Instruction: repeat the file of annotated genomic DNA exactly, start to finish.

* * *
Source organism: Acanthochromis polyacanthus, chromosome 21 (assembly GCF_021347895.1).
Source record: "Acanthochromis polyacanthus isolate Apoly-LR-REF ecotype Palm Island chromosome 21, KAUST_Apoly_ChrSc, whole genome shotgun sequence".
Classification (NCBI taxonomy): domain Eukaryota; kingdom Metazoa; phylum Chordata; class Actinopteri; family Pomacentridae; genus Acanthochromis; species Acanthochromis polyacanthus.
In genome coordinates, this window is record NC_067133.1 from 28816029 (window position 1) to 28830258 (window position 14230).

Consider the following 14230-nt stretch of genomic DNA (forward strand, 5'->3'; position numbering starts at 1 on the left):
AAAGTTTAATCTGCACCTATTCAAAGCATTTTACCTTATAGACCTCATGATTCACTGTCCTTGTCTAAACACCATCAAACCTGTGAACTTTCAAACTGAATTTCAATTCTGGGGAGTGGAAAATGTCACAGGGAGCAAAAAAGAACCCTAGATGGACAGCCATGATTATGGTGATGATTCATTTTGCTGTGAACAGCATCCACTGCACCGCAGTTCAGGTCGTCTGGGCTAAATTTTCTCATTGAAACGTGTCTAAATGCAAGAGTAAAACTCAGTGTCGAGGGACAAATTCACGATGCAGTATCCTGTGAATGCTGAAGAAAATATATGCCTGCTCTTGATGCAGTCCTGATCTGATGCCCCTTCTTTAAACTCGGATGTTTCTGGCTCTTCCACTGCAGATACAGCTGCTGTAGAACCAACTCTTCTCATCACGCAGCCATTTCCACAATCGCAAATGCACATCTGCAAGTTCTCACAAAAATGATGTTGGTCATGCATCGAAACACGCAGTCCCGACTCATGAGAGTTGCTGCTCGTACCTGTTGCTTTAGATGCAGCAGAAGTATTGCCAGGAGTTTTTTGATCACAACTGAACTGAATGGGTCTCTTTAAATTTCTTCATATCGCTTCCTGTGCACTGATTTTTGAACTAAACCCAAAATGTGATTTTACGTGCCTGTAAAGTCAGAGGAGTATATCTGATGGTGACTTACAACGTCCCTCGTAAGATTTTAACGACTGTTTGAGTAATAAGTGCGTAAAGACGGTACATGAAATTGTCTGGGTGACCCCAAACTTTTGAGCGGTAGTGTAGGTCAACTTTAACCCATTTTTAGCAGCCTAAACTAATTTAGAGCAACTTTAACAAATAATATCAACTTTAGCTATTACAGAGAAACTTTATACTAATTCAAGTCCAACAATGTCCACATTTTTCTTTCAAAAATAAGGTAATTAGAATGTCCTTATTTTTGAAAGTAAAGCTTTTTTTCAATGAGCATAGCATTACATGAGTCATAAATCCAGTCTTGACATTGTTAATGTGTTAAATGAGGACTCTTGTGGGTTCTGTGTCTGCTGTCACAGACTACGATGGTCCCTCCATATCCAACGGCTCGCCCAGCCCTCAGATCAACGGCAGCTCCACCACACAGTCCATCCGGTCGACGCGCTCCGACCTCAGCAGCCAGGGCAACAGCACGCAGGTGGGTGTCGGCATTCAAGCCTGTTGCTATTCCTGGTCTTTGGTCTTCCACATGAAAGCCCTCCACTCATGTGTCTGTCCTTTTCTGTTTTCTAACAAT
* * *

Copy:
Source organism: Acanthochromis polyacanthus, chromosome 21 (assembly GCF_021347895.1).
Source record: "Acanthochromis polyacanthus isolate Apoly-LR-REF ecotype Palm Island chromosome 21, KAUST_Apoly_ChrSc, whole genome shotgun sequence".
Classification (NCBI taxonomy): domain Eukaryota; kingdom Metazoa; phylum Chordata; class Actinopteri; family Pomacentridae; genus Acanthochromis; species Acanthochromis polyacanthus.
In genome coordinates, this window is record NC_067133.1 from 28816029 (window position 1) to 28830258 (window position 14230).

Consider the following 14230-nt stretch of genomic DNA (forward strand, 5'->3'; position numbering starts at 1 on the left):
AAAGTTTAATCTGCACCTATTCAAAGCATTTTACCTTATAGACCTCATGATTCACTGTCCTTGTCTAAACACCATCAAACCTGTGAACTTTCAAACTGAATTTCAATTCTGGGGAGTGGAAAATGTCACAGGGAGCAAAAAAGAACCCTAGATGGACAGCCATGATTATGGTGATGATTCATTTTGCTGTGAACAGCATCCACTGCACCGCAGTTCAGGTCGTCTGGGCTAAATTTTCTCATTGAAACGTGTCTAAATGCAAGAGTAAAACTCAGTGTCGAGGGACAAATTCACGATGCAGTATCCTGTGAATGCTGAAGAAAATATATGCCTGCTCTTGATGCAGTCCTGATCTGATGCCCCTTCTTTAAACTCGGATGTTTCTGGCTCTTCCACTGCAGATACAGCTGCTGTAGAACCAACTCTTCTCATCACGCAGCCATTTCCACAATCGCAAATGCACATCTGCAAGTTCTCACAAAAATGATGTTGGTCATGCATCGAAACACGCAGTCCCGACTCATGAGAGTTGCTGCTCGTACCTGTTGCTTTAGATGCAGCAGAAGTATTGCCAGGAGTTTTTTGATCACAACTGAACTGAATGGGTCTCTTTAAATTTCTTCATATCGCTTCCTGTGCACTGATTTTTGAACTAAACCCAAAATGTGATTTTACGTGCCTGTAAAGTCAGAGGAGTATATCTGATGGTGACTTACAACGTCCCTCGTAAGATTTTAACGACTGTTTGAGTAATAAGTGCGTAAAGACGGTACATGAAATTGTCTGGGTGACCCCAAACTTTTGAGCGGTAGTGTAGGTCAACTTTAACCCATTTTTAGCAGCCTAAACTAATTTAGAGCAACTTTAACAAATAATATCAACTTTAGCTATTACAGAGAAACTTTATACTAATTCAAGTCCAACAATGTCCACATTTTTCTTTCAAAAATAAGGTAATTAGAATGTCCTTATTTTTGAAAGTAAAGCTTTTTTTCAATGAGCATAGCATTACATGAGTCATAAATCCAGTCTTGACATTGTTAATGTGTTAAATGAGGACTCTTGTGGGTTCTGTGTCTGCTGTCACAGACTACGATGGTCCCTCCATATCCAACGGCTCGCCCAGCCCTCAGATCAACGGCAGCTCCACCACACAGTCCATCCGGTCGACGCGCTCCGACCTCAGCAGCCAGGGCAACAGCACGCAGGTGGGTGTCGGCATTCAAGCCTGTTGCTATTCCTGGTCTTTGGTCTTCCACATGAAAGCCCTCCACTCATGTGTCTGTCCTTTTCTGTTTTCTAACAAT